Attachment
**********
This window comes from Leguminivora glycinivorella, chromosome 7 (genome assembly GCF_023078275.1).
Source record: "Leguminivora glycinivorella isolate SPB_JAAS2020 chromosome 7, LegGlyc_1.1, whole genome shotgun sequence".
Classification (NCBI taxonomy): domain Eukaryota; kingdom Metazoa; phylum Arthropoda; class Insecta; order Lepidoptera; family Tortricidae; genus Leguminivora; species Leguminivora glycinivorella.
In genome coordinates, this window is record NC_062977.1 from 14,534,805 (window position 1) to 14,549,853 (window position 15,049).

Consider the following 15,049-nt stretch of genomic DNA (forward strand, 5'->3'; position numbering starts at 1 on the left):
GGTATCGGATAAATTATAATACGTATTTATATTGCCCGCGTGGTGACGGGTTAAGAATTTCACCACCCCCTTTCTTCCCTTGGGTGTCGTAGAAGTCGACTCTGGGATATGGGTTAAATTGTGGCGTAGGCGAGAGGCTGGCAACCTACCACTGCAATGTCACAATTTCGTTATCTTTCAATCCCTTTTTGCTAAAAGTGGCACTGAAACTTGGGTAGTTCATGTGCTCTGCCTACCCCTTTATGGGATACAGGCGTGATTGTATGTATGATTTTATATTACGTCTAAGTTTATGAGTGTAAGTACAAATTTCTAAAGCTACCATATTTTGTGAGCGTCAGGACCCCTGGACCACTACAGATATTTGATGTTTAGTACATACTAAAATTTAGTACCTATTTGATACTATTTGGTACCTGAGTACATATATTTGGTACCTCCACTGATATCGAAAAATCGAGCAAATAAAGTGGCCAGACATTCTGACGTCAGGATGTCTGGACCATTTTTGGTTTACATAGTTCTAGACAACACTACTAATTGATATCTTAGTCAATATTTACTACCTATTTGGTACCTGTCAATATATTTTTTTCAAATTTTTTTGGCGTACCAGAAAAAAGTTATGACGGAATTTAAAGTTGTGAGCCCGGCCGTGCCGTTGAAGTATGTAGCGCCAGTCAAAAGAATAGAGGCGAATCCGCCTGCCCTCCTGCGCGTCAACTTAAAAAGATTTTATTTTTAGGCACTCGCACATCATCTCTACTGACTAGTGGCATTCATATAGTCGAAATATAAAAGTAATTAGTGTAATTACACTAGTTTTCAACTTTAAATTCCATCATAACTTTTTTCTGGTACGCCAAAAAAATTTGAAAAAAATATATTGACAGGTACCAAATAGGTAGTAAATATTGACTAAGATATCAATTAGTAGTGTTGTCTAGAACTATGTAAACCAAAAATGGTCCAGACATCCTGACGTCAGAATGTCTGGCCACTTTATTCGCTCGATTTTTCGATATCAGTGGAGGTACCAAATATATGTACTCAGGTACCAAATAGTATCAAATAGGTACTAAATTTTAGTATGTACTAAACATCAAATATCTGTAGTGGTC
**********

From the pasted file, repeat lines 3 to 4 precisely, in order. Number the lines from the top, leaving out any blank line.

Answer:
Classification (NCBI taxonomy): domain Eukaryota; kingdom Metazoa; phylum Arthropoda; class Insecta; order Lepidoptera; family Tortricidae; genus Leguminivora; species Leguminivora glycinivorella.
In genome coordinates, this window is record NC_062977.1 from 14,534,805 (window position 1) to 14,549,853 (window position 15,049).